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Anxious On Election Night? Join Mo Willems For A 'Democracy Doodle'

Artist Mo Willems leads a doodle session on Election Night for children and adults.
Mo Willems
Artist Mo Willems leads a doodle session on Election Night for children and adults.

Don't underestimate the power of doodling. In a democracy, Mo Willems says, "voting is a lot like doodling. It's a form of self-expression, and you discover sort of who you really are as you do it." On Election Day (7 p.m. ET/4 p.m. PT) on the Kennedy Center's website, Willems will encourage self-expression for anyone who tunes in to Democracy Doodle 2020, regardless of age or political persuasion.

Willems says they'll do three drawing exercises, each accompanied by a different musician from the National Symphony Orchestra. As the Kennedy Center's education artist-in-residence, Willems has been encouraging kids to take regular doodle breaks since the early days of the pandemic.

In a video series called Lunch Doodles With Mo Willems!, he held guided drawing sessions from his studio. He sits at a table, pulls out a blank sheet of paper, selects a marker and starts doodling, encouraging children at home to do the same.

With his oddball sense of humor, Willems calmly answers kids' questions and talks about his career as an animator and writer for Sesame Street and creating The Pigeon and Elephant & Piggie books. Lunch Doodles has been so popular, Willems followed it up with similar series: Thank You Thursdays, The Yo-Yo Mo Show with cellist Yo-Yo Ma and, most recently, The Small Works Project.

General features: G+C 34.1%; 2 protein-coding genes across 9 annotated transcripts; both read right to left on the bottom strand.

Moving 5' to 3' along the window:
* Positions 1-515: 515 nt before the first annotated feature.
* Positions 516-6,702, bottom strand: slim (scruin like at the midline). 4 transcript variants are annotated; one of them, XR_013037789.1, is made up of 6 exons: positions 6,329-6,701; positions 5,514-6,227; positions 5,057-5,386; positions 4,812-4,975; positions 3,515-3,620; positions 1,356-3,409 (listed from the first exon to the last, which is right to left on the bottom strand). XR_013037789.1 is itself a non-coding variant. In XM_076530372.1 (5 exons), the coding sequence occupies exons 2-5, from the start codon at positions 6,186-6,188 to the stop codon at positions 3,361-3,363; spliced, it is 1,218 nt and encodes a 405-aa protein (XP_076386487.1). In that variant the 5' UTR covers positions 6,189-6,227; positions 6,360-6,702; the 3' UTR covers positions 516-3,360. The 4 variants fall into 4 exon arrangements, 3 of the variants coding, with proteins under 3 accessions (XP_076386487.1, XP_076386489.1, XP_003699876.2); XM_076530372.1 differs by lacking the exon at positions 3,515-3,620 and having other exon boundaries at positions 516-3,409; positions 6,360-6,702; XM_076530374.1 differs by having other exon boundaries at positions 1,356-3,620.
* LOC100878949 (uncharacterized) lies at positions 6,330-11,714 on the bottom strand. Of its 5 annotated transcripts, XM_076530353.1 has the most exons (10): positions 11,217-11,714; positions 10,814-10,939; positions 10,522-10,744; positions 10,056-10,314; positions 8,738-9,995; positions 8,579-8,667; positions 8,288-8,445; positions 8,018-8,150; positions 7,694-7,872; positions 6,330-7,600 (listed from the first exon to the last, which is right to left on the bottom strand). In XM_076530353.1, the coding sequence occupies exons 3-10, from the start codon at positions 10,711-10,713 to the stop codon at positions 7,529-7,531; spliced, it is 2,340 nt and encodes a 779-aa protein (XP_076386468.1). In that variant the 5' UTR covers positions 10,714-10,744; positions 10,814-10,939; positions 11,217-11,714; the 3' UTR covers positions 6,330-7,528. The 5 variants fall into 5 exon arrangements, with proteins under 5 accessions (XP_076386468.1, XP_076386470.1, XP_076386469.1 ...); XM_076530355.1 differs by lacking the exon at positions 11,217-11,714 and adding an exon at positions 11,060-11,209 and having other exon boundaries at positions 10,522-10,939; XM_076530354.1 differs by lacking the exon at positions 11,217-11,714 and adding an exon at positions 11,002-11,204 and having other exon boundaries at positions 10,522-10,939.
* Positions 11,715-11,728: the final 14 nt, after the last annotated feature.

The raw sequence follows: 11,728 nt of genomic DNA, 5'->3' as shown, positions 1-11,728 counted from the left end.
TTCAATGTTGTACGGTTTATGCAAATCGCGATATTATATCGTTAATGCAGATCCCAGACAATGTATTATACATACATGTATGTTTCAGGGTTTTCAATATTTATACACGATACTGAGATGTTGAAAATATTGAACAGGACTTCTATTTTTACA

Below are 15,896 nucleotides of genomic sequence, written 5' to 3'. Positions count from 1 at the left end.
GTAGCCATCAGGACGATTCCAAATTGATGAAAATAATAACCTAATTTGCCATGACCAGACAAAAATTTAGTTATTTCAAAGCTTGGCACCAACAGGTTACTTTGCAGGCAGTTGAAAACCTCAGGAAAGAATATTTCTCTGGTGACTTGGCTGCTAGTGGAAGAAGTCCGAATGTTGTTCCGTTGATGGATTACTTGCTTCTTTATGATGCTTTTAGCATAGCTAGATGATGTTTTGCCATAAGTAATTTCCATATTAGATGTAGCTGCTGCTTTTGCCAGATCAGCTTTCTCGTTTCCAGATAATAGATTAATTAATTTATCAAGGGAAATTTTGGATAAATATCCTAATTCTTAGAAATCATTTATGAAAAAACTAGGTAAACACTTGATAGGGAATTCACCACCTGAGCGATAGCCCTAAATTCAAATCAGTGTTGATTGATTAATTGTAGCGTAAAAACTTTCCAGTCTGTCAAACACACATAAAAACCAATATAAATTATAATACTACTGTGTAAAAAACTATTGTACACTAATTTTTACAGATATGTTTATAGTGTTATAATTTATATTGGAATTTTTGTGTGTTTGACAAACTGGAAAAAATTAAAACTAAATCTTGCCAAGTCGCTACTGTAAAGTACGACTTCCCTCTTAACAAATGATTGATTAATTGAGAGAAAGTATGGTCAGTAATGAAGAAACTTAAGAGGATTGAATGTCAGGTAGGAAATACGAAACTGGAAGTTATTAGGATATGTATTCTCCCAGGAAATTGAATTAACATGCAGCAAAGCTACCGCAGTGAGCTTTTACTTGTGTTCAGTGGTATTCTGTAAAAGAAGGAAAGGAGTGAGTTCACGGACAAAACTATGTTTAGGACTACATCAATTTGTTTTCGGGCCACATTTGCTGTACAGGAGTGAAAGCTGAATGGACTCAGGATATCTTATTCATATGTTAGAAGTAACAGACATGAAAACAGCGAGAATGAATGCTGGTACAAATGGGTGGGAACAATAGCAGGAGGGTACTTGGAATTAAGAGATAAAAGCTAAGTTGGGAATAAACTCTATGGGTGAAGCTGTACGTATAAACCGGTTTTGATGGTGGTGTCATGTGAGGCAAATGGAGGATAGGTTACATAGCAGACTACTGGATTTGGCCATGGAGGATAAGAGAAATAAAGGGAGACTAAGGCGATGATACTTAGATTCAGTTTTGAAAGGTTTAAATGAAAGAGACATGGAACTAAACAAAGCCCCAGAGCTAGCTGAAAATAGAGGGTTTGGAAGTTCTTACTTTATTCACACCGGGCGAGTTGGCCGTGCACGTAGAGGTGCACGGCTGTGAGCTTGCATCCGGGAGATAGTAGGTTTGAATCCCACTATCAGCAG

"I tend to think of my books as questions I don't know the answers to and these videos are sort of me reflecting," Willems said in an interview. "I'm going to be anxious on Nov. 3. And I know that they're going to be a lot of families and kids learning new vocabulary words, while parents are yelling at the screens. And I thought, you know, 'I could use a break, and if I could use a break, then maybe other people could as well.' "

Willems says he's prepared three "really simple exercises for us all to do together and to share while we listen to this music being performed." The National Symphony Orchestra musicians — Mahoko Eguchi (viola), Abel Pereira (horn) and Jamie Roberts (oboe) — have each selected a piece of "music to doodle to." The pieces aren't necessarily traditional patriotic music intended to celebrate democracy.

For Willems, "Any time we express ourselves, that's a form of patriotism." Just like voting.

Willems hopes the 20-minute, election night doodle session will be cathartic for everyone, himself included. He says, like so many others, he's "muddling through these years, these months. I'm doing my best." But he adds, "My battery is running at 20%."

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Elizabeth Blair is a Peabody Award-winning senior producer/reporter on the Arts Desk of NPR News.